Poet Patricia Lockwood sipped from her Red Bull at the podium while choosing what to read next. She flipped through pages of her work and came to a decision.
“Let’s do ‘The Whole World Gets Together and Gangbangs a Deer.’”
Lockwood came to Emerson last week and discussed topics including her memoir, Twitter, and Donald Trump, and read from her 2014 poetry collection Motherland Fatherland Homelandsexuals.
The 33-year-old spoke to roughly 30 students, faculty, and members of the public in Paramount’s Bright Family Screening Room. The Q&A was part of the department of writing, literature, and publishing’s Reading Series, which brings writers, poets, and novelists to Emerson. Kimberly McLarin, an associate WLP professor and director of the series, hosted the event.
During the discussion, Lockwood said she is currently finishing her memoir, which comes out next year. She said it’s about her family and her childhood, and she wrote it while living with her parents. Her husband’s troubled health and their subsequent financial issues led them to move in with her mother and her father, who is a married Catholic priest.
“So I’m moving back home and I’m like the crazy [liberal] who wants to just be enormously bisexual on an island in France waving communist flags,” Lockwood said at the event. “And [my father] is a dude who believes that Elton John became gay because he was raised by too many aunts.”
Lockwood said it was challenging to write her memoir, particularly because she underestimated how difficult it would be to write about her parents while living with them.
“You want to tell the truth and you don’t want to give anyone a free pass. But you also don’t want to write something that’s just complaining for 200 pages,” Lockwood said. “And you want it to have bearing on people’s lives and some sort of universality. I was really juggling a lot of balls I had never touched before.”
Lockwood recently profiled Donald Trump for the magazine The New Republic. She said the publication was sending writers who weren’t journalists to craft articles on politicians. She said the process was exhilarating but that being in a space with Trump was horrible.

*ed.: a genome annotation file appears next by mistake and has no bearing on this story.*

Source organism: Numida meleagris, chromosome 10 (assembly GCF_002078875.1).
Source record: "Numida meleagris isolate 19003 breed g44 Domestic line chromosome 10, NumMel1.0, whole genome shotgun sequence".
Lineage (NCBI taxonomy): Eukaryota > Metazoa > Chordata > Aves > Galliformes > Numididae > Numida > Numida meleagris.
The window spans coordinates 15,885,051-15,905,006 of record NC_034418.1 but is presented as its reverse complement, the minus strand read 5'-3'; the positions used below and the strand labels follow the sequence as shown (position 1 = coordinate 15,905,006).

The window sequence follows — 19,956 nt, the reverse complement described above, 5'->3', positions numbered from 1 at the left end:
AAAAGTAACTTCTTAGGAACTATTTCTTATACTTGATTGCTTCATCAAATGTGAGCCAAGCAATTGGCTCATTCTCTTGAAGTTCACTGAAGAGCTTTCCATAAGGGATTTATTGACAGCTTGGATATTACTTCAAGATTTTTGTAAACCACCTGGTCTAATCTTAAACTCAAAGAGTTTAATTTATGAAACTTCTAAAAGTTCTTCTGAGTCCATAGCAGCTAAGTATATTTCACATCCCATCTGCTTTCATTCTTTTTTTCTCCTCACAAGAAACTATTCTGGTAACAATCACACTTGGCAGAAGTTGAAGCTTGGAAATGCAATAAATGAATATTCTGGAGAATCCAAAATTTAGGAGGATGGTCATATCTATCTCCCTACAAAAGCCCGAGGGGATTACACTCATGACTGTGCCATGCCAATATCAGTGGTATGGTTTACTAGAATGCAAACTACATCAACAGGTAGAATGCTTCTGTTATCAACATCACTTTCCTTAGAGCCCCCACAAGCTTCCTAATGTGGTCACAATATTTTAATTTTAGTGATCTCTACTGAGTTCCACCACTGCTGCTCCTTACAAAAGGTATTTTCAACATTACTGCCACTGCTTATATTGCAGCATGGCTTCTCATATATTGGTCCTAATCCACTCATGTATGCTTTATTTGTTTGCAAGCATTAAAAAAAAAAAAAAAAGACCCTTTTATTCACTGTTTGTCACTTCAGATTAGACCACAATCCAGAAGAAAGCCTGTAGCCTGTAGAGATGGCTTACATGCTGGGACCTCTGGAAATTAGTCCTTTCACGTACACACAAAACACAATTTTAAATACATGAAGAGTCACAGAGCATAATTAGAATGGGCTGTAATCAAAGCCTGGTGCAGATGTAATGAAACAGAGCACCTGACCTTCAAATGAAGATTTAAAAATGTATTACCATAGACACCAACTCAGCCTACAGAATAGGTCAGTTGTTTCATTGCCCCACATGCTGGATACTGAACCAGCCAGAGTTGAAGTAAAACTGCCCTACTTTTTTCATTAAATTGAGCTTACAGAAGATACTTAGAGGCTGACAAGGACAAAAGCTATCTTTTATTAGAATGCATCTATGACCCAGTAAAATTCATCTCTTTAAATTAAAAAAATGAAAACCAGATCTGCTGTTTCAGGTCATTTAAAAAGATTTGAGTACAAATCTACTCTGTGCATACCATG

“When you set down to write a piece about Donald Trump, all you want is to shoot poison flames out of your mouth in the shape of the words ‘racist, sexist, islamophobic, fascist,’” Lockwood said. “But instead you have to write something coherent and more human.”
Lockwood said she, as a poet, had more latitude than journalists because she didn’t have to be objective.
“Ultimately I do not think I’m a person with political insight. But I think that you can get maybe an interpersonal insight,” Lockwood said. “Part of it is about the freedom of my position and it’s about me saying, ‘I don’t actually know much about this stuff. Here’s what I see.’”
In discussing the role of poets in society, Lockwood said, they can be truth-tellers, but that it isn’t always a conscious endeavor.
“You don’t sit down at your desk in the morning and say, ‘I’m going to tell the truth about humanity today.’ You’re getting at it by a different means,” Lockwood said. “Or it happens, maybe not as an accident, but as a flash of lightning, an intersection, something just coming to you but also coming to your position in the world.”
Lockwood joined Twitter in 2011 and has almost 56,000 followers. Lockwood’s most famous tweets are her “sexts,” a series of fictional sexual text messages. A tamer one reads, “Sext: I am a living male turtleneck. You are an art teacher in winter. You put your whole head through me.”
Lockwood said that when she is recognized in public, it’s usually because of her Twitter account and, for some reason, it’s usually in a Trader Joe’s. But she said the idea of fame doesn’t cross her mind.
“You’re in your own home wearing not even pajamas—it doesn’t even rise to the level of pajamas—and your hair is just like the worst rooster hair,” Lockwood said. “You haven’t brushed your teeth and you have a very wild look in your eyes. You’re not thinking to yourself, ‘I’m famous.’”
Following the Q&A, Lockwood read mainly from Motherland Fatherland Homelandsexuals, but also included some of her older and newer works. Copies of the book were sold afterward, and Lockwood was on hand to sign them.
Jonathan Griffey, a Boston local who said he follows Lockwood on Twitter, brought his own copy of her bookfor her to sign. Griffey said his favorite poem that Lockwood read was “The Father and Mother of American Tit-Pics,” which places Emily Dickinson as the father of American poetry and Walt Whitman as the mother.
“It’s absolutely wonderful and silly,” Griffey said, “and also poignant. It talks a lot about sexism and reversing gender roles.”
Rachel Dickerman, a senior writing, literature, and publishing major, said the Q&A helped her to better understand Lockwood’s poetry, and that the humor of Lockwood’s writing inspires her.
“I think she’s so good at weaving together modern humor with the classics and making light of very serious topics,” Dickerman said. “But not in an insensitive way—in a way that makes them more universal and makes us able to talk about them.”